The Mountain Gorilla’s Physical Description
The Mountain gorilla noted to be encountered on gorilla safaris in Uganda have fur that is thicker and extended in length than that of other gorilla species which gives them the capacity to thrive in colder temperatures.
The Mountain gorillas are distinguished by the nose prints that are distinct to every individual.
The male gorillas feature an average weight of 195 kg and stretch to 150 cm in height while standing upright and they at times weigh twice that of female gorillas. The female gorillas feature a mean weight of 100 kg and stretch to 130cm in height.
The Mountain gorilla sub species are noted to be the second largest Primate Species second to Eastern Low land gorillas.
The adult male gorillas feature more notable bony crests which appear on top and the at the back of their skulls presenting their heads with a more conical shape as seen on Uganda gorilla safaris.
The crests get hold of the strong temporalis muscles that are attached to the lower jaw. The mature females also feature crests but are less prominent.
The Mountain gorillas like other gorillas feature dark brown eyes that are framed by a black ring surrounding the iris.
It can be noted that adult male gorillas are referred to as Silver-backs as a result of a silver patch that develops on their back coming along with age.
The hair on the backs of the mountain gorillas is noted to be shorter unlike on other parts of the body while the long hair is on their arms.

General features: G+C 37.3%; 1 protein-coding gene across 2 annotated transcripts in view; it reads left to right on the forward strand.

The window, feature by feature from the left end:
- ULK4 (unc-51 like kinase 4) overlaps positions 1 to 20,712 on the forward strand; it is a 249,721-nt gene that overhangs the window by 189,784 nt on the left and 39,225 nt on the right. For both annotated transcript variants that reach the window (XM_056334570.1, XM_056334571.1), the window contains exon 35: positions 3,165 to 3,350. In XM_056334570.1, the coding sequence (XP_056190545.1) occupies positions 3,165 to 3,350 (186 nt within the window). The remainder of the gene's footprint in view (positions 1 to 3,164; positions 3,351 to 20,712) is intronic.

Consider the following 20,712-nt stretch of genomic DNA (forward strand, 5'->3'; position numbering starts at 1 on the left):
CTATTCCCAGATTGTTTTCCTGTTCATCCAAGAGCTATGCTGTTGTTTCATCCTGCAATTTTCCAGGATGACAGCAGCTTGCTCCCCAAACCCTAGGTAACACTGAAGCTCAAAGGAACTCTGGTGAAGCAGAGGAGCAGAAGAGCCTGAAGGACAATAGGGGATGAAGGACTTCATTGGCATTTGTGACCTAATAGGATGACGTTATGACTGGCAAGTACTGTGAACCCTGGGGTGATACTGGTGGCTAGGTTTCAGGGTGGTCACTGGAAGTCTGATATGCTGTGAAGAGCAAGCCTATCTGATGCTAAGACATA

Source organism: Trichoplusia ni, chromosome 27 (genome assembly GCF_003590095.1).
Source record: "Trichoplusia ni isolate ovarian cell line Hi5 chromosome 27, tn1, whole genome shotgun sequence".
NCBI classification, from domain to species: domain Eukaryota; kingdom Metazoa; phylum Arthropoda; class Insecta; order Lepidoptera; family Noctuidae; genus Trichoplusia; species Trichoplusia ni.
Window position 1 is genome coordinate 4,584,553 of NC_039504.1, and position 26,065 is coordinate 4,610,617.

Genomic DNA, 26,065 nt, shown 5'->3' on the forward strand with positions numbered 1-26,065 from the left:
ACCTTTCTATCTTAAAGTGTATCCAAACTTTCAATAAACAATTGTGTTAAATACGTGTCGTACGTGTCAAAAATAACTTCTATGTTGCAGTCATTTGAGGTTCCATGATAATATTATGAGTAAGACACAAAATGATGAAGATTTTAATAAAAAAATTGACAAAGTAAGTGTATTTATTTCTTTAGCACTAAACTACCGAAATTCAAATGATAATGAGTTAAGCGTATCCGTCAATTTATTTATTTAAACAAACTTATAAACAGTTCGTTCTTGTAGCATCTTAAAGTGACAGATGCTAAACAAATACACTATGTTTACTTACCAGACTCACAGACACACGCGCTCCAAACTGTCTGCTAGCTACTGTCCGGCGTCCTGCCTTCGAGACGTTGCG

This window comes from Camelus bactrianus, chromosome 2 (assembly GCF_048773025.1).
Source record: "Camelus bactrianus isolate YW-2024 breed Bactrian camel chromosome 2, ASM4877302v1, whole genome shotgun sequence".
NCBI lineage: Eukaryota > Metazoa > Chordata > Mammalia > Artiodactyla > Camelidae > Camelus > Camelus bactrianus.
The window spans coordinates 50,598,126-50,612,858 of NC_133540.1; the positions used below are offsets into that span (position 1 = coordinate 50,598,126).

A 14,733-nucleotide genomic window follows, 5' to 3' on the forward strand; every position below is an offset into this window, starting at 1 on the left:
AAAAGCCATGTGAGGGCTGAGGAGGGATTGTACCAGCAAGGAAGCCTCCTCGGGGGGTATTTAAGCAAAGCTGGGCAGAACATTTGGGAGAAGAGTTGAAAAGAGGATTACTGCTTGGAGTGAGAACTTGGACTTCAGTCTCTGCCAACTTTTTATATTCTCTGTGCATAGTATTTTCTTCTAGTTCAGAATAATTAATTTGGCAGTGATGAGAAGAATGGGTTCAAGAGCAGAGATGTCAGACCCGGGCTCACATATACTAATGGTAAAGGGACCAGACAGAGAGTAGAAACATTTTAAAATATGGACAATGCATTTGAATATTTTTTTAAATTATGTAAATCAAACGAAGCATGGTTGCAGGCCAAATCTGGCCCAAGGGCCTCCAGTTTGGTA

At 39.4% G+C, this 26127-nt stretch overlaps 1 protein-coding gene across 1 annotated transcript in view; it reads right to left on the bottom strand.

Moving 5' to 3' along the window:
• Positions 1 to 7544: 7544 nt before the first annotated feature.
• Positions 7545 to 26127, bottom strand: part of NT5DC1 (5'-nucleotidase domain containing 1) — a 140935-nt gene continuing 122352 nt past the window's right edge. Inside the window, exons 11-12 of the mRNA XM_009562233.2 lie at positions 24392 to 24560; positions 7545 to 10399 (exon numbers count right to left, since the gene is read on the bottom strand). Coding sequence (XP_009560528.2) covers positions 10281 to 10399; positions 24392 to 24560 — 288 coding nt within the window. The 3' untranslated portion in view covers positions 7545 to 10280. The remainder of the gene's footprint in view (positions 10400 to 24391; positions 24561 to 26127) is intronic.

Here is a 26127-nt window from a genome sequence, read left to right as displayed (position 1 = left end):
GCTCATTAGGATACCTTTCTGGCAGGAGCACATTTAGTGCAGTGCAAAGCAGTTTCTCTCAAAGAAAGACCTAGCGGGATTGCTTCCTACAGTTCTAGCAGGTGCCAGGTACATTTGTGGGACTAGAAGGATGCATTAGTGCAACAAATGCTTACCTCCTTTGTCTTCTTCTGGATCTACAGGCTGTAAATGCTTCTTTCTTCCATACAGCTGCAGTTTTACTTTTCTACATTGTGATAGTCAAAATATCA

The mountain gorillas are recorded to be terrestrial (land dwelling) and quadrupedal (walking on four legs) as can be encountered on Uganda gorilla safari.
It can also be noted that the mountain gorillas will climb the trees to extract fruits provided the branches can contain their weight and the mountain gorillas can run bipedally up to 6m.
Just like in most of the apes unlike humans, the mountain gorilla arms are noted to be longer in length than the legs and it applies knuckle-walking to support the weight on the backs of curved fingers other than the palms.
Mountain gorillas are noted to be diurnal and are active between 6am and 6pm and considerable hours of this period is spent foraging lots of food (vegetation mostly) that is needed to fill its gigantic bulk.
The mountain gorillas forage in the morning, rest around midday, forages again in the afternoon and then retire for overnight.
Every gorilla puts up a nest from the available vegetation and it does this every evening and cannot sleep in the previous nest even if it is at a very close distance.
However, the infants tend to share with their mothers. The mountain gorillas depart their nests at dawn 6am unless it very cold and overcast which forces to delay in their nest a bit. This is always heard on gorilla trekking safaris in Uganda.
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